Solving an Immigration Problem by Creating a Mercenary Problem

Say you’re running an empire, and you start to notice a bunch of poor, unwashed. foreign-speaking farmer-folk are amassing at your borders.  They’re asking from refuge from some problem or another – and it might be a compelling enough case, except that you’ve heard the same kind of thing from every other tribe of smelly peasants that happens to border your rich, opulent lands.  Some of those have even got so ballsy as to attack and pillage those lands, and so it occurs to you: why don’t I use one group of expendable foreigners to suppress the other group?

  At first blush, it seems like a match made in heaven: you can offer the foreigners an accelerated path to citizenship (or land grants, or some other type of tangible reward) in exchange for serving as the catapult fodder that keeps your nation’s native-born sons from having to do their duty.  Everybody who doesn’t die wins! – or at least, that’s how it appears on paper.  In real life, the vagaries of human nature begin to assert themselves pretty quickly , and it won’t take long (in historical terms, not those of a Faux News “Breaking!!!” 24-hour story) before folks on both sides of the issue start abusing whatever system you set up.  As often as not, it’ll be the people on the wealthier side of the river that start the exploitation, and as more and more abuses are heaped upon the powerless, the resentment builds to the point where the once-grateful immigrants are ready to literally rise up in revolt.  When you’ve combined this dynamic with a public policy of arming and training a force of disposable mercenaries, the results can be Rumsfeldian in their city-destroying magnitude.

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Emperor Valens (r. 364-378) should have known this, but if he did – well, he was the leader of the Eastern Roman Empire; the situation would be analogous to an American president (and scion of a military/political dynasty) being unable to empathize with a sin papales Mexican who’s ready to walk across 200 miles of desert to get a job picking fruit.  So it was that as more and more Goths appeared on the northern banks of the Danube in the mid-4th century, Roman emperors responded with a mixture of impatience and indifference that turned a potential ally into a bitter foe inside of two generations.

Historiorant:  When I Googled “Goths” in the course of researching this piece, many of the hits did not reference the ancient, sword-wielding type of Goths, but rather the bemetalled, pierced, and tattooed sort that one finds anyplace where there’s a critical mass of suburban angst.  These modern Goths have apparently earned themselves a special place of enmity in the eyes of some with whom they share the planet: I honestly thought GOD HATES GOTHS.COM was a parody, until I started clicking the site’s links and found it was connected to the Satanic “ministry” of Fred Phelps.  The Pharisee’s related sites also tell us that in addition to Goths and Gays, God also hates Retards (sic), Harry Potter (hint: J.K. Rowling is a witch!) and Sweden.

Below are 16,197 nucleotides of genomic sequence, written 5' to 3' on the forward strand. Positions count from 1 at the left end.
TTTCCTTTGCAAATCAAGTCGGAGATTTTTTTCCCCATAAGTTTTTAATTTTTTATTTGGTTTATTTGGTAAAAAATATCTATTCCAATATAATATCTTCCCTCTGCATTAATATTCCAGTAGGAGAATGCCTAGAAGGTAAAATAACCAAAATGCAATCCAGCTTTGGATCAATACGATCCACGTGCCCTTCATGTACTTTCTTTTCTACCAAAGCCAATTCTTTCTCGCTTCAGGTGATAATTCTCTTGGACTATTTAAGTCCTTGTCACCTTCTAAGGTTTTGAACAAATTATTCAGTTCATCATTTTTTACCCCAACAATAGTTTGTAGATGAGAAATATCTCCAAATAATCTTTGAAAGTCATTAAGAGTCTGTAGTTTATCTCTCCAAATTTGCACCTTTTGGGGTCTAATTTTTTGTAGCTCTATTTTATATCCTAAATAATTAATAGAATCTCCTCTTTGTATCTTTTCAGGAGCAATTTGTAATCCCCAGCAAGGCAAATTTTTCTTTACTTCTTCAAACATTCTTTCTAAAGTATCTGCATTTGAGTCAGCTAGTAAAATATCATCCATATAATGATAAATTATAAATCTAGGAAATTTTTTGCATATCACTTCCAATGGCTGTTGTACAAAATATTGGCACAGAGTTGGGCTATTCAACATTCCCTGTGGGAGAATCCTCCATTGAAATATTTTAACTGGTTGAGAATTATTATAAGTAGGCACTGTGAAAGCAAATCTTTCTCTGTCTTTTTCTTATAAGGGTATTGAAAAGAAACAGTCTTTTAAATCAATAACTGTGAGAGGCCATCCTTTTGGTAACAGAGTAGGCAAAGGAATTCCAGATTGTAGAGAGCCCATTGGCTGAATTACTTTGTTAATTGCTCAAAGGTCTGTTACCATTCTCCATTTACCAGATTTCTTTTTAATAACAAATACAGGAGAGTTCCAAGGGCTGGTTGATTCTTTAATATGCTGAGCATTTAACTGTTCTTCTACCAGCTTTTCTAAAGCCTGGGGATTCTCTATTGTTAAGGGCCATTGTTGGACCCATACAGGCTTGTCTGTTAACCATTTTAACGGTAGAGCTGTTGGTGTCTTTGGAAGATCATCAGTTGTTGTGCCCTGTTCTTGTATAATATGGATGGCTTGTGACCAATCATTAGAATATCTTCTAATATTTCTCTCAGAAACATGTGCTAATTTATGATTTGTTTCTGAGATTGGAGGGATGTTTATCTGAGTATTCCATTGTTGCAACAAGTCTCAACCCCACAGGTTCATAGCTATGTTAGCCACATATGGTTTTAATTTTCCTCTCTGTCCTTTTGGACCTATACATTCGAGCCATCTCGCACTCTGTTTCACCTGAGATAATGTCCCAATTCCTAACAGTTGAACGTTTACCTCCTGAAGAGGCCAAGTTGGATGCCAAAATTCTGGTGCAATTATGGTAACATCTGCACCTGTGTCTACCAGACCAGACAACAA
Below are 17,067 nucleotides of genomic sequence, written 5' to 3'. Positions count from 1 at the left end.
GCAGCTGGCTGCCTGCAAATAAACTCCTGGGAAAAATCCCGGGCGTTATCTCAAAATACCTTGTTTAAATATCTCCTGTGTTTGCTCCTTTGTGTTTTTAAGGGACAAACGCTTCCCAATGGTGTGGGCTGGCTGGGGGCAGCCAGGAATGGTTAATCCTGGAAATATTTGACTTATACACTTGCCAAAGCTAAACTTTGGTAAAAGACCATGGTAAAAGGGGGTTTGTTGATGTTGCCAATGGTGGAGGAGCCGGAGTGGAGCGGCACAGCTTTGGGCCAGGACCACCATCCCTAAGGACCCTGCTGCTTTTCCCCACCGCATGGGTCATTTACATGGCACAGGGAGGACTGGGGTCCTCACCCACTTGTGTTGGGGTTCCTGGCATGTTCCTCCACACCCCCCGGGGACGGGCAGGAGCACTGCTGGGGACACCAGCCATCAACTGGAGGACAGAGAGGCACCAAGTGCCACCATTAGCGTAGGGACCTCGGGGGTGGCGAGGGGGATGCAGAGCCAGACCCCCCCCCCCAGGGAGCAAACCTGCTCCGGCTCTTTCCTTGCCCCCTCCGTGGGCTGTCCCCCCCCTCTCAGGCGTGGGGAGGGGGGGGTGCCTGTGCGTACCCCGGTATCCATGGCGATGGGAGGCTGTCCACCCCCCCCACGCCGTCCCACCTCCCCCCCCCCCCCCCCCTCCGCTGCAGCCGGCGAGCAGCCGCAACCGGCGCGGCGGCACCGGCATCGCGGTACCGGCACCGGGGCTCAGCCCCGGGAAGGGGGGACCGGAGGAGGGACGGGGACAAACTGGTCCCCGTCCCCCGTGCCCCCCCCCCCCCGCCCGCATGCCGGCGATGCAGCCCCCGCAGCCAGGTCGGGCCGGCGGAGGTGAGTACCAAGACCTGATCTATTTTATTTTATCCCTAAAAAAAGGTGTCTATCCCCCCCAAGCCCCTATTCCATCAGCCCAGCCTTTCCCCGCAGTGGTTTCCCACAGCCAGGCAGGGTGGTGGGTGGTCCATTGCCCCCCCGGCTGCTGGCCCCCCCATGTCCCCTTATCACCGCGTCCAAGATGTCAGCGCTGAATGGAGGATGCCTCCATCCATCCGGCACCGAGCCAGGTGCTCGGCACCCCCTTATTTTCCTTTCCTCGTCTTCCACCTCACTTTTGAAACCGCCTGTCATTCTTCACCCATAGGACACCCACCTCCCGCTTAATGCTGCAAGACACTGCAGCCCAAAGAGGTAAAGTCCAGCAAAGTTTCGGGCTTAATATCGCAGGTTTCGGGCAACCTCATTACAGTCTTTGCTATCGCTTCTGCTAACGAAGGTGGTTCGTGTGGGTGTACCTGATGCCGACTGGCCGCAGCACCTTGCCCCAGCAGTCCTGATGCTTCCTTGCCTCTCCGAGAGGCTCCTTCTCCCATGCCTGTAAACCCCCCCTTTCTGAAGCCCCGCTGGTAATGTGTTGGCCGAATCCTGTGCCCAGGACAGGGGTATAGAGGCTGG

Photo Sharing and Video Hosting at PhotobucketThe Goths were a relatively peaceful, farming-type folk who lived in the area northwest of the Black Sea.  They are thought to have migrated across the Baltic from Sweden (is the “Reverend” Phelps on to something after all?) between the 3rd and 1st centuries BCE, and by the time the Huns started their barbaric ride out of Central Asia, the Goths had influenced cultures from what would one day be Prussia to the mouths of the Danube.  As the Hunnic invaders burned and looted across the future Southern Russia, the Goths picked up and fled before them, finally massing along the Danube and appealing to the Roman Empire, which controlled the territory south of the river, for protection and alleviation of the refugee crisis.

By the mid-4th century, Rome – both halves of it – had its own problems to deal with.  In the East, the Sassanid Persians were pushing against the provinces around Mesopotamia once again, and some of those provinces were even revolting in their own right.  Other decline-and-fall-type stuff was happening vis-à-vis the empire’s population, economy, and social order, so when the Gothic leader Fritigern asked Emperor Valens for a little land for his people, the Emperor gave only a conditional yes – at first, only a handful of higher-ranking Goths would be allowed to cross (think of it as an I-9-based immigration policy), immigrants would have to disarm, and eligible-aged men would be pressed into Roman military service.  Terrified of the Huns at their rear, and realizing that the Romans were unable to enforce their declared borders, rank-and-file refugee Goths began crossing the Danube in large enough numbers that the less-than-honorable legions sent in to oversee the operation quickly lost control of things.  According to 6th-century Byzantine historioranter Zosimus: